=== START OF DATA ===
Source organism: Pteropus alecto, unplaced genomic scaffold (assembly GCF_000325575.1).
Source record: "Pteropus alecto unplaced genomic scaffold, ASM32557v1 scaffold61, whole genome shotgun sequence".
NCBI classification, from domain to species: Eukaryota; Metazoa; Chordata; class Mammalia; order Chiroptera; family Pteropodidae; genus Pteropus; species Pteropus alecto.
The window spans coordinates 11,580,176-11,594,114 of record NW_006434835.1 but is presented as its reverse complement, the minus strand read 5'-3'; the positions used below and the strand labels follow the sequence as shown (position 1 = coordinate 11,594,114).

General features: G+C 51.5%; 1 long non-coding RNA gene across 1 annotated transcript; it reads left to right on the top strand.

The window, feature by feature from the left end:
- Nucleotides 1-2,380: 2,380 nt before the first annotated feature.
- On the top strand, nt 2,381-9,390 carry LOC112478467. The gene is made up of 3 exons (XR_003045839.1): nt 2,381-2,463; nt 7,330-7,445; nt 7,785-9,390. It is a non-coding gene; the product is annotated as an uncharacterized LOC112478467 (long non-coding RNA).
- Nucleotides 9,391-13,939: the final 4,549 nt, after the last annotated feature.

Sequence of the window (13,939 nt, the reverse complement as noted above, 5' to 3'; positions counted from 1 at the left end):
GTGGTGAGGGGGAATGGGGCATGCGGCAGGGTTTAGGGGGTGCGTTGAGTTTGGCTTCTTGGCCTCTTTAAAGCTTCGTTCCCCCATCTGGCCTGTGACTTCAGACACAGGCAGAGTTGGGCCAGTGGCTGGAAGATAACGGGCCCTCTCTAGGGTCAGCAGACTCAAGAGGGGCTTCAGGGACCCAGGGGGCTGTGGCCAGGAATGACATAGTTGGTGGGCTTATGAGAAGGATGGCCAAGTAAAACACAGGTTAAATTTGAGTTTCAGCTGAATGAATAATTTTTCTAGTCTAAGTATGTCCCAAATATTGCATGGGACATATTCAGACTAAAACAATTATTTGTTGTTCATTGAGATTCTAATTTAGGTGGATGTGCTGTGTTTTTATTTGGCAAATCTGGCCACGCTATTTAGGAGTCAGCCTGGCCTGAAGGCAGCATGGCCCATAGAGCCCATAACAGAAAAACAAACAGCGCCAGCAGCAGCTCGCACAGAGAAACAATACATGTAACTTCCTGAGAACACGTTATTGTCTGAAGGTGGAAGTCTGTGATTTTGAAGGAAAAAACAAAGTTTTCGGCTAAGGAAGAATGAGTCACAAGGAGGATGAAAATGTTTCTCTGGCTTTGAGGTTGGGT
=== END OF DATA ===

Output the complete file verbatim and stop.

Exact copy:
Source organism: Pteropus alecto, unplaced genomic scaffold (assembly GCF_000325575.1).
Source record: "Pteropus alecto unplaced genomic scaffold, ASM32557v1 scaffold61, whole genome shotgun sequence".
NCBI classification, from domain to species: Eukaryota; Metazoa; Chordata; class Mammalia; order Chiroptera; family Pteropodidae; genus Pteropus; species Pteropus alecto.
The window spans coordinates 11,580,176-11,594,114 of record NW_006434835.1 but is presented as its reverse complement, the minus strand read 5'-3'; the positions used below and the strand labels follow the sequence as shown (position 1 = coordinate 11,594,114).

General features: G+C 51.5%; 1 long non-coding RNA gene across 1 annotated transcript; it reads left to right on the top strand.

The window, feature by feature from the left end:
- Nucleotides 1-2,380: 2,380 nt before the first annotated feature.
- On the top strand, nt 2,381-9,390 carry LOC112478467. The gene is made up of 3 exons (XR_003045839.1): nt 2,381-2,463; nt 7,330-7,445; nt 7,785-9,390. It is a non-coding gene; the product is annotated as an uncharacterized LOC112478467 (long non-coding RNA).
- Nucleotides 9,391-13,939: the final 4,549 nt, after the last annotated feature.

Sequence of the window (13,939 nt, the reverse complement as noted above, 5' to 3'; positions counted from 1 at the left end):
GTGGTGAGGGGGAATGGGGCATGCGGCAGGGTTTAGGGGGTGCGTTGAGTTTGGCTTCTTGGCCTCTTTAAAGCTTCGTTCCCCCATCTGGCCTGTGACTTCAGACACAGGCAGAGTTGGGCCAGTGGCTGGAAGATAACGGGCCCTCTCTAGGGTCAGCAGACTCAAGAGGGGCTTCAGGGACCCAGGGGGCTGTGGCCAGGAATGACATAGTTGGTGGGCTTATGAGAAGGATGGCCAAGTAAAACACAGGTTAAATTTGAGTTTCAGCTGAATGAATAATTTTTCTAGTCTAAGTATGTCCCAAATATTGCATGGGACATATTCAGACTAAAACAATTATTTGTTGTTCATTGAGATTCTAATTTAGGTGGATGTGCTGTGTTTTTATTTGGCAAATCTGGCCACGCTATTTAGGAGTCAGCCTGGCCTGAAGGCAGCATGGCCCATAGAGCCCATAACAGAAAAACAAACAGCGCCAGCAGCAGCTCGCACAGAGAAACAATACATGTAACTTCCTGAGAACACGTTATTGTCTGAAGGTGGAAGTCTGTGATTTTGAAGGAAAAAACAAAGTTTTCGGCTAAGGAAGAATGAGTCACAAGGAGGATGAAAATGTTTCTCTGGCTTTGAGGTTGGGT